What’s with editors anyway? Why does a “real” writer need an editor? Surely any writer worth his or her salt knows how to spell, punctuate, and write an engaging sentence! Besides, editors just want to change your writing and make you sound like everyone else out there. They are so full of themselves, thinking they know everything about English and writing–darn grammar nazis! The writer is the one who knows the book the best, not some stranger!
Want to know a secret? I’m not just an editor, I’m also a writer. And I am definitely one of the most protective, overbearing people ever when it comes to my work. After all, I’m an excellent editor, and I’ve been told I’m not half bad at writing either. So not only should I be able to create it, I should be able to edit it until it is perfect, right?
I like… Continue reading
To all of you that have been asking for the next Stormy Winters Mystery, I want you to know that I haven’t given up on it. I have planned out several more books in the series. In fact, Stormy has been putting pressure on me to tell of her adventure on Oahu and the pineapple fields for some time now.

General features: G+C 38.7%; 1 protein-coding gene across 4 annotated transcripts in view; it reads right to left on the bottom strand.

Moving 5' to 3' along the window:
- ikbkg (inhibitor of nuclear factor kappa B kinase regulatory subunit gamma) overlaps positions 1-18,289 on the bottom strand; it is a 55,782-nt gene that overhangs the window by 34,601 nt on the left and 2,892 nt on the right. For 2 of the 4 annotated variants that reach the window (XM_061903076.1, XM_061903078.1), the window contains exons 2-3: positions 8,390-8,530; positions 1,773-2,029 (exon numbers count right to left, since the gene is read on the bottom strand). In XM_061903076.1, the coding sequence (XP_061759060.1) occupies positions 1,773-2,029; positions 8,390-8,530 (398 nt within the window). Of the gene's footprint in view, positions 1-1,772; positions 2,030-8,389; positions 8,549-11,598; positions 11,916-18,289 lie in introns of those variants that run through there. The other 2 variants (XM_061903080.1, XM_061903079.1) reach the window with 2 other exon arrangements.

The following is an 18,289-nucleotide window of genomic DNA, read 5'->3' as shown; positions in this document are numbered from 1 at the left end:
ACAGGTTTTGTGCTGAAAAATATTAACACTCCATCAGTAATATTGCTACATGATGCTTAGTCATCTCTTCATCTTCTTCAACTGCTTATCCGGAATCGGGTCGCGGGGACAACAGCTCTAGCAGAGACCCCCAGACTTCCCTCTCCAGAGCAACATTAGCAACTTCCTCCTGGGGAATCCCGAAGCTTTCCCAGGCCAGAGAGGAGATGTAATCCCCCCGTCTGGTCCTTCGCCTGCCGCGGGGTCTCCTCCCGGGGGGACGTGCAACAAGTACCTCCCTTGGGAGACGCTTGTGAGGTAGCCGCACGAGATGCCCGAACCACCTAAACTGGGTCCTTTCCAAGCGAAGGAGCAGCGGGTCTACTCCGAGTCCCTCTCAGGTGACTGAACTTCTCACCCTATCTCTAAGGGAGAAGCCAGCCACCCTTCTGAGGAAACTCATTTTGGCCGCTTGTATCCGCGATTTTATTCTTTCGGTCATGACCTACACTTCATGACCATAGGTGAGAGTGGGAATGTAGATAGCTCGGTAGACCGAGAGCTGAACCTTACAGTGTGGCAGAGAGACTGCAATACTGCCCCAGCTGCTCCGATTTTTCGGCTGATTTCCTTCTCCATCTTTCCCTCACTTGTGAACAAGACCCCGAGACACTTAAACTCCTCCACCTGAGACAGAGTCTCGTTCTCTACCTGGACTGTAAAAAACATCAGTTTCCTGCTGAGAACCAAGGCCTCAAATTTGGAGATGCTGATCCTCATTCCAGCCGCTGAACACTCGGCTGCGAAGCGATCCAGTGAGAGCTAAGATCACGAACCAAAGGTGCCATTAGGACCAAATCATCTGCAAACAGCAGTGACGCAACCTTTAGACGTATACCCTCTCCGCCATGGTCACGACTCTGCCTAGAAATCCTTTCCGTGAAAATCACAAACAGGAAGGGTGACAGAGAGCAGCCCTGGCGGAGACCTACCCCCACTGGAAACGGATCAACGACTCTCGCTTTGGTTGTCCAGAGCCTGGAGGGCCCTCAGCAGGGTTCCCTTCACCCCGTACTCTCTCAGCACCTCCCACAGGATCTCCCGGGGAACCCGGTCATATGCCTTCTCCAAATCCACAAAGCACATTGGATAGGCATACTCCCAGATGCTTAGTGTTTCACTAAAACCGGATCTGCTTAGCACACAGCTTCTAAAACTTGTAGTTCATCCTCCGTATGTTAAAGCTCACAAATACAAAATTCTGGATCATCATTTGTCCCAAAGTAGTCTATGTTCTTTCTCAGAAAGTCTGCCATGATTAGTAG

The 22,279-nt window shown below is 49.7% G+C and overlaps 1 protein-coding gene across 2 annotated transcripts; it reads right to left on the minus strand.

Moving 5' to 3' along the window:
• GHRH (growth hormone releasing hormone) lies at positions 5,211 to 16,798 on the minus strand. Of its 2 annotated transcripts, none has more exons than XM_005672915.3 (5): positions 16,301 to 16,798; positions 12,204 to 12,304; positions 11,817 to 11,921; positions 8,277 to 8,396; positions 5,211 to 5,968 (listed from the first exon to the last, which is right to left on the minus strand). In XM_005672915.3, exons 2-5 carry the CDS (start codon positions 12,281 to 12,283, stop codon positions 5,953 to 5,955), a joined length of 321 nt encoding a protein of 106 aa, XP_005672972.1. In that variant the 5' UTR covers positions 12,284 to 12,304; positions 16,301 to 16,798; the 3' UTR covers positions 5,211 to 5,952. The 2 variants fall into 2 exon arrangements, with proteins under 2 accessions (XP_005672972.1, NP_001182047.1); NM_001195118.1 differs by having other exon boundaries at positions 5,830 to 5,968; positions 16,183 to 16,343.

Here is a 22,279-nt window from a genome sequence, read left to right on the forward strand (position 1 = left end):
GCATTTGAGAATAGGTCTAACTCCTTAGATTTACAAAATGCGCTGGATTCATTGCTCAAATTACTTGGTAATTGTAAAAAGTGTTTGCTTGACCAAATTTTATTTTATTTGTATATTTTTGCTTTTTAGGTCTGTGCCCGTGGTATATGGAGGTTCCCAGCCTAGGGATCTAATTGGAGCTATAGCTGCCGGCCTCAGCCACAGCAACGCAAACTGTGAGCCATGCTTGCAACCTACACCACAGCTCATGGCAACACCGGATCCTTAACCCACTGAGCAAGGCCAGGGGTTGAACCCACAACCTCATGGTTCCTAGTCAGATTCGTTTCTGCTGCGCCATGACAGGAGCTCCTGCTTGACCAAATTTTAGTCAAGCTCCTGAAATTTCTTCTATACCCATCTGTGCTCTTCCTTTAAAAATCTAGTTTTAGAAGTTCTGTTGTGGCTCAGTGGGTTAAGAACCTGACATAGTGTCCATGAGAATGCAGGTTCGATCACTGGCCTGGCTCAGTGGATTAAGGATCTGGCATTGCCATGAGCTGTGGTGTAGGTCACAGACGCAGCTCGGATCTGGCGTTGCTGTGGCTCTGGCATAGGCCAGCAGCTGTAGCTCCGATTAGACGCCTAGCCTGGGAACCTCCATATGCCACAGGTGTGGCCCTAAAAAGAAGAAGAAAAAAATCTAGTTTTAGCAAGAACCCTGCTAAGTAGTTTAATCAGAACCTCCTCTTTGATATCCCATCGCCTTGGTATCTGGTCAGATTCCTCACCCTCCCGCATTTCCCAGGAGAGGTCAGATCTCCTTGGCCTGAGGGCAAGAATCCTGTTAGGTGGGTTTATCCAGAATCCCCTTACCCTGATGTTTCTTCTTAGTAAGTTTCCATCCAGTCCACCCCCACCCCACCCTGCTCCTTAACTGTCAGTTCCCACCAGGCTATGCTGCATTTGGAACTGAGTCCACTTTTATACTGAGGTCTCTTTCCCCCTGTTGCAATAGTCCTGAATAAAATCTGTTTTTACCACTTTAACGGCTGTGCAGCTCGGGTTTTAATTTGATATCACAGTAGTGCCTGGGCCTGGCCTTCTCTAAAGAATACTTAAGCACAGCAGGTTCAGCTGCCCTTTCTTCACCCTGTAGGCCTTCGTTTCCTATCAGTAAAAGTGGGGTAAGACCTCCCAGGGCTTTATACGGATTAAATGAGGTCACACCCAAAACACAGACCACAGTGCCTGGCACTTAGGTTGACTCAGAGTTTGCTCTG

I’ve not finished it yet due to two main things: I’m working hard on finishing my fantasy trio “Unicorns and Orchids” featuring Vyolet and Jontur. And two, the amount of increased care my elderly parents have needed with their medical problems. Stormy is a little put out by Vyolet taking center stage at the moment, but will try to wait her turn.
Visit Stormy at www.saslack.com
Upspeak, also known as high rising terminal, is a feature of some English accents where statements have a rising intonation pattern in their final syllables.
Have you ever met someone who constantly ended every sentence with a question mark, even if what he–or more likely, she–said was not a question? Maybe you thought of her as a ditz, an airhead, or labelled her a Valley Girl. But did you ever wonder why she spoke that way?
S.A. Slack brought regional accents up to me the other day as we were discussing characters, and we paused to discuss upspeak in more depth. Many people find this manner of speech annoying and can’t help but immediately pass judgment on the speaker. However, isn’t this true of accents in general? Think of a heavy drawl from one of our southern states, or of talking with someone from London, England; speech patterns… Continue reading